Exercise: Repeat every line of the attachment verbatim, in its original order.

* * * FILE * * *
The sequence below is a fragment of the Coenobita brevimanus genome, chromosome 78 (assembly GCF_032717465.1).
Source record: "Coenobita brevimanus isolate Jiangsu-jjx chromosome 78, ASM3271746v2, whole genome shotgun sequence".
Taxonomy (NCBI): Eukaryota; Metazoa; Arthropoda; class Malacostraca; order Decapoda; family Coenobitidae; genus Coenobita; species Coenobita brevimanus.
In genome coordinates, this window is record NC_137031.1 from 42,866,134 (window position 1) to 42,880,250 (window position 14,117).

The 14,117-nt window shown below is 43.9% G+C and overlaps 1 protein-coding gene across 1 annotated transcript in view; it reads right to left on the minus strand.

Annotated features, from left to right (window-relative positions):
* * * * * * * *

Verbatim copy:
The sequence below is a fragment of the Coenobita brevimanus genome, chromosome 78 (assembly GCF_032717465.1).
Source record: "Coenobita brevimanus isolate Jiangsu-jjx chromosome 78, ASM3271746v2, whole genome shotgun sequence".
Taxonomy (NCBI): Eukaryota; Metazoa; Arthropoda; class Malacostraca; order Decapoda; family Coenobitidae; genus Coenobita; species Coenobita brevimanus.
In genome coordinates, this window is record NC_137031.1 from 42,866,134 (window position 1) to 42,880,250 (window position 14,117).

The 14,117-nt window shown below is 43.9% G+C and overlaps 1 protein-coding gene across 1 annotated transcript in view; it reads right to left on the minus strand.

Annotated features, from left to right (window-relative positions):